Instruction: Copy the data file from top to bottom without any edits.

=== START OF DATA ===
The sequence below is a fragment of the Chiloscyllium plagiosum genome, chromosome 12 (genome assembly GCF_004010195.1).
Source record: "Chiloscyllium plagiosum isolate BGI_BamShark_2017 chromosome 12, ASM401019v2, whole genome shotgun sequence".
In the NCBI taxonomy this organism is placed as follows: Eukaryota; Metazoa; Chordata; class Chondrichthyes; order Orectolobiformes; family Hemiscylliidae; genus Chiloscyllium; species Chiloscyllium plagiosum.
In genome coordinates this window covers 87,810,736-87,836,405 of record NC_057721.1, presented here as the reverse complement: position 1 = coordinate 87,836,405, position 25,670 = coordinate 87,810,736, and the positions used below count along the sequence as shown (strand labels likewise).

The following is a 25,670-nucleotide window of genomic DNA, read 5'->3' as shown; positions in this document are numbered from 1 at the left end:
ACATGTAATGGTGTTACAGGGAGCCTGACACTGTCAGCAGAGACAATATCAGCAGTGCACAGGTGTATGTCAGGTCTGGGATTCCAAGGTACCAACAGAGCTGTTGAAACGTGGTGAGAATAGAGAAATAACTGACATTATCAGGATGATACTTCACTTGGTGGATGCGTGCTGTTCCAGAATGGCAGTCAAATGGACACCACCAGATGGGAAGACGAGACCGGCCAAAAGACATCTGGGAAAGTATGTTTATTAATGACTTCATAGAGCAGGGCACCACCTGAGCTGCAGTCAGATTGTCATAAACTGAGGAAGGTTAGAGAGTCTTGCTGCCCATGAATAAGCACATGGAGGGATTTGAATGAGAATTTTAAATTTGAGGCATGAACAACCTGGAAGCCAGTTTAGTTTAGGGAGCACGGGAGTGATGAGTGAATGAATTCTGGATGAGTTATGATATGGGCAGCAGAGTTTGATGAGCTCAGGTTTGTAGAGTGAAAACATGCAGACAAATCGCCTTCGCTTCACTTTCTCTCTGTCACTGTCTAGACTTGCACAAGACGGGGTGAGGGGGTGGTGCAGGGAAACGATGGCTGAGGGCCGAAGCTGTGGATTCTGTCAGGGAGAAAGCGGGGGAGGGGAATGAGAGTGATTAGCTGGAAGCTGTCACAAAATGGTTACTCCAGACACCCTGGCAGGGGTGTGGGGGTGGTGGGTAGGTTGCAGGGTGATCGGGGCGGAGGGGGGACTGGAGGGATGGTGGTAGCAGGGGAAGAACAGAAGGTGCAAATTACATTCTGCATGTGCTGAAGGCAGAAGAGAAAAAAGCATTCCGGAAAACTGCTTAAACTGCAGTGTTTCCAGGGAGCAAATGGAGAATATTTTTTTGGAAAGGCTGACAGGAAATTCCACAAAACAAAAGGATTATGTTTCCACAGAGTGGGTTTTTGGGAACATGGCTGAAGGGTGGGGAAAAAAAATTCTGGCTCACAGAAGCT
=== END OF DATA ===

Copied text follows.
The sequence below is a fragment of the Chiloscyllium plagiosum genome, chromosome 12 (genome assembly GCF_004010195.1).
Source record: "Chiloscyllium plagiosum isolate BGI_BamShark_2017 chromosome 12, ASM401019v2, whole genome shotgun sequence".
In the NCBI taxonomy this organism is placed as follows: Eukaryota; Metazoa; Chordata; class Chondrichthyes; order Orectolobiformes; family Hemiscylliidae; genus Chiloscyllium; species Chiloscyllium plagiosum.
In genome coordinates this window covers 87,810,736-87,836,405 of record NC_057721.1, presented here as the reverse complement: position 1 = coordinate 87,836,405, position 25,670 = coordinate 87,810,736, and the positions used below count along the sequence as shown (strand labels likewise).

The following is a 25,670-nucleotide window of genomic DNA, read 5'->3' as shown; positions in this document are numbered from 1 at the left end:
ACATGTAATGGTGTTACAGGGAGCCTGACACTGTCAGCAGAGACAATATCAGCAGTGCACAGGTGTATGTCAGGTCTGGGATTCCAAGGTACCAACAGAGCTGTTGAAACGTGGTGAGAATAGAGAAATAACTGACATTATCAGGATGATACTTCACTTGGTGGATGCGTGCTGTTCCAGAATGGCAGTCAAATGGACACCACCAGATGGGAAGACGAGACCGGCCAAAAGACATCTGGGAAAGTATGTTTATTAATGACTTCATAGAGCAGGGCACCACCTGAGCTGCAGTCAGATTGTCATAAACTGAGGAAGGTTAGAGAGTCTTGCTGCCCATGAATAAGCACATGGAGGGATTTGAATGAGAATTTTAAATTTGAGGCATGAACAACCTGGAAGCCAGTTTAGTTTAGGGAGCACGGGAGTGATGAGTGAATGAATTCTGGATGAGTTATGATATGGGCAGCAGAGTTTGATGAGCTCAGGTTTGTAGAGTGAAAACATGCAGACAAATCGCCTTCGCTTCACTTTCTCTCTGTCACTGTCTAGACTTGCACAAGACGGGGTGAGGGGGTGGTGCAGGGAAACGATGGCTGAGGGCCGAAGCTGTGGATTCTGTCAGGGAGAAAGCGGGGGAGGGGAATGAGAGTGATTAGCTGGAAGCTGTCACAAAATGGTTACTCCAGACACCCTGGCAGGGGTGTGGGGGTGGTGGGTAGGTTGCAGGGTGATCGGGGCGGAGGGGGGACTGGAGGGATGGTGGTAGCAGGGGAAGAACAGAAGGTGCAAATTACATTCTGCATGTGCTGAAGGCAGAAGAGAAAAAAGCATTCCGGAAAACTGCTTAAACTGCAGTGTTTCCAGGGAGCAAATGGAGAATATTTTTTTGGAAAGGCTGACAGGAAATTCCACAAAACAAAAGGATTATGTTTCCACAGAGTGGGTTTTTGGGAACATGGCTGAAGGGTGGGGAAAAAAAATTCTGGCTCACAGAAGCT